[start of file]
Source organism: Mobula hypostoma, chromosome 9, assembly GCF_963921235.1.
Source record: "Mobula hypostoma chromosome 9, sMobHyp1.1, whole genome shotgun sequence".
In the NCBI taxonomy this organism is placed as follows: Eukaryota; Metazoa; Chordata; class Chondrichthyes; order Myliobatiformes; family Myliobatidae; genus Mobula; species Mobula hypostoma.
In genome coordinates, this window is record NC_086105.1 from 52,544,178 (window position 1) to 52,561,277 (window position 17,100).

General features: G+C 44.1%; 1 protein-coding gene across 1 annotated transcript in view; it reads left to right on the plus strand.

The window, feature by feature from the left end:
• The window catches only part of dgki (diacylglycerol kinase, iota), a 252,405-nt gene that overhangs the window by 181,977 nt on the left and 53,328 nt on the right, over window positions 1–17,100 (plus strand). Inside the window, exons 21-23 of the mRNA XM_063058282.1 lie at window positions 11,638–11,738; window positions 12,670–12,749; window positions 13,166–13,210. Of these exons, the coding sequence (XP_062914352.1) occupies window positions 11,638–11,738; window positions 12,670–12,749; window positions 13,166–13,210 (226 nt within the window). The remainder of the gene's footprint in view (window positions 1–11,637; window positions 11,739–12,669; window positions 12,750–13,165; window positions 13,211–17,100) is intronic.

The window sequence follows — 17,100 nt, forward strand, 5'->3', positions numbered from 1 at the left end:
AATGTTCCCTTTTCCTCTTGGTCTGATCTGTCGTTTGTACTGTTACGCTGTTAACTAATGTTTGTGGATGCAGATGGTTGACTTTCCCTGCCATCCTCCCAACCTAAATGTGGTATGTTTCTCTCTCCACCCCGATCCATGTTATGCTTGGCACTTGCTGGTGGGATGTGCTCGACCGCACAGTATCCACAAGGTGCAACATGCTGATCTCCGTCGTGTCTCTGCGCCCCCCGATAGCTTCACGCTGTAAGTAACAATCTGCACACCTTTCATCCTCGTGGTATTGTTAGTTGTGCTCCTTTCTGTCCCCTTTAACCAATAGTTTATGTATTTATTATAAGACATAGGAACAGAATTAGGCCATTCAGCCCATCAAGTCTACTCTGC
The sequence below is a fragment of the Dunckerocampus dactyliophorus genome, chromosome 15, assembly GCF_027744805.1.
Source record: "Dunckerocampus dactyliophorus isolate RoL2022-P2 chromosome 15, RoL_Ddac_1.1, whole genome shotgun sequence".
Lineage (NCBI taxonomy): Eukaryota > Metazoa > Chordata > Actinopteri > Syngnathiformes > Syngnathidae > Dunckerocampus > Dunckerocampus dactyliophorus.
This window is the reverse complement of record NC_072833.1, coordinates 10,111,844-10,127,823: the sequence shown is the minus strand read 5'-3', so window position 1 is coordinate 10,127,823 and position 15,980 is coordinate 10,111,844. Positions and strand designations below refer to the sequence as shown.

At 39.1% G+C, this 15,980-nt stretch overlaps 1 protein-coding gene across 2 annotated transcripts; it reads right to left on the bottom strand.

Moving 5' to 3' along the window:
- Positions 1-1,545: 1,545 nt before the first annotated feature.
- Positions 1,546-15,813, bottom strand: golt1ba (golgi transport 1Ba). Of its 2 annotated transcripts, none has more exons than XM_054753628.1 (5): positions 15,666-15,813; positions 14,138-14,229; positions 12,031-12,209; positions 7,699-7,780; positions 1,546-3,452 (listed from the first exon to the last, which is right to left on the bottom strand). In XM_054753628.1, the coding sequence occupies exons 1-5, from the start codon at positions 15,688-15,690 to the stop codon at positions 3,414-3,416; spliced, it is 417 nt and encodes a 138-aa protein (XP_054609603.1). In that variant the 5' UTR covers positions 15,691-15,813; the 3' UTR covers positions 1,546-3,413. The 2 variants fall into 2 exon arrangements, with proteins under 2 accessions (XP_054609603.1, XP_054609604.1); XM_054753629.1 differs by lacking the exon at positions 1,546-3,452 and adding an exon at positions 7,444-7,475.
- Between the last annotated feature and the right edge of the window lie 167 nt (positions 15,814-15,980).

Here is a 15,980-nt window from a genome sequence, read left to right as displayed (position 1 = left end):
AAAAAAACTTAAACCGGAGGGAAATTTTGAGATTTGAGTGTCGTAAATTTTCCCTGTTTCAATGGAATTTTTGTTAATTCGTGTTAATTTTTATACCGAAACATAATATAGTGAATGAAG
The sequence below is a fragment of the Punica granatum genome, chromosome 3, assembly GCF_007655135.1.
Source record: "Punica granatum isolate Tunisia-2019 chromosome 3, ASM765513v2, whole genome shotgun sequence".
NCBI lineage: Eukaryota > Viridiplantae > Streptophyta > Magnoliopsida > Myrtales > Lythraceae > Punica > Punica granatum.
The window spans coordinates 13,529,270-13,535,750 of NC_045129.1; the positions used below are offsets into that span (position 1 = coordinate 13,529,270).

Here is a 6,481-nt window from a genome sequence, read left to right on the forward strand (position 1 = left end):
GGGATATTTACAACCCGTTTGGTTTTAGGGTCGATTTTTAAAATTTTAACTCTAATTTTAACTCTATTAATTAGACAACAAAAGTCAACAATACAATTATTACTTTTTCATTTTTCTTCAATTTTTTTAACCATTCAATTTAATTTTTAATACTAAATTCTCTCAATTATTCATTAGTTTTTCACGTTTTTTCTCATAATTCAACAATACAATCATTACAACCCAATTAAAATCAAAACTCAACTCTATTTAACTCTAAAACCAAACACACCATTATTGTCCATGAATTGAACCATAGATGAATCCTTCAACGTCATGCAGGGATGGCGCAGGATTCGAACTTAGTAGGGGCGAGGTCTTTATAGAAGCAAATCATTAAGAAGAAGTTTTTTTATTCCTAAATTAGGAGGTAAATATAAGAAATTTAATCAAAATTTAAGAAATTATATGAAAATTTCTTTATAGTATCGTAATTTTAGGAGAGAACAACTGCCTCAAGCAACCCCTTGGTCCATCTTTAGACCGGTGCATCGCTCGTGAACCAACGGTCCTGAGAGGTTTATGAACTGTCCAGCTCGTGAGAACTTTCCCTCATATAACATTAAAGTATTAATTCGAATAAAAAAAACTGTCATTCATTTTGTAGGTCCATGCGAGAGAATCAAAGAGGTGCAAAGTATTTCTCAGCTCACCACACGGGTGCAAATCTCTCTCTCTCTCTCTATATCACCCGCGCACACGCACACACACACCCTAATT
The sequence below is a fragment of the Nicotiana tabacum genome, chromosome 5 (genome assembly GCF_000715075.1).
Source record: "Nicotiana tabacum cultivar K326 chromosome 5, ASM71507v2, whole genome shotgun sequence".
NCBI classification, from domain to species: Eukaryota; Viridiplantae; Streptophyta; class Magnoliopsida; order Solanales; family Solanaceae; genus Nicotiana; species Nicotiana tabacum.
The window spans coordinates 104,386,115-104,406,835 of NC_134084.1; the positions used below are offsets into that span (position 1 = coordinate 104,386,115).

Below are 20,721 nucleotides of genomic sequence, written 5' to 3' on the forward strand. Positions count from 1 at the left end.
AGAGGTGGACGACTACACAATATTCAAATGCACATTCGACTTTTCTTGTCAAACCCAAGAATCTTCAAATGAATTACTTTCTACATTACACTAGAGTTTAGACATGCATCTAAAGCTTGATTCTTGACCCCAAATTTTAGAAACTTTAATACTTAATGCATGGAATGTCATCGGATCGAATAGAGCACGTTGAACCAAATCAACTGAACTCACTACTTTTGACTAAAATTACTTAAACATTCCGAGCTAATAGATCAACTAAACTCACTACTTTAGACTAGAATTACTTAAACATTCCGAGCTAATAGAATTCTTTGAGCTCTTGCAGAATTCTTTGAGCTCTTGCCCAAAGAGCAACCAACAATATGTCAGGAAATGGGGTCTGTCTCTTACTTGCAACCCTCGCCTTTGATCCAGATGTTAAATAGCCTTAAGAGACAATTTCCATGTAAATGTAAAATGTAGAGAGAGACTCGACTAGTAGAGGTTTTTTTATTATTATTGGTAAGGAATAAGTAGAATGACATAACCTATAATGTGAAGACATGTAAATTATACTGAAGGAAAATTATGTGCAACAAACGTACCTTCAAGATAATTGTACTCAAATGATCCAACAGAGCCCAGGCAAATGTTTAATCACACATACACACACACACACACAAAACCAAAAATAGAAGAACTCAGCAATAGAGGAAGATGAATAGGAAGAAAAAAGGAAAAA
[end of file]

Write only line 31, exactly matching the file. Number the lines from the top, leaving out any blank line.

Below are 20,721 nucleotides of genomic sequence, written 5' to 3' on the forward strand. Positions count from 1 at the left end.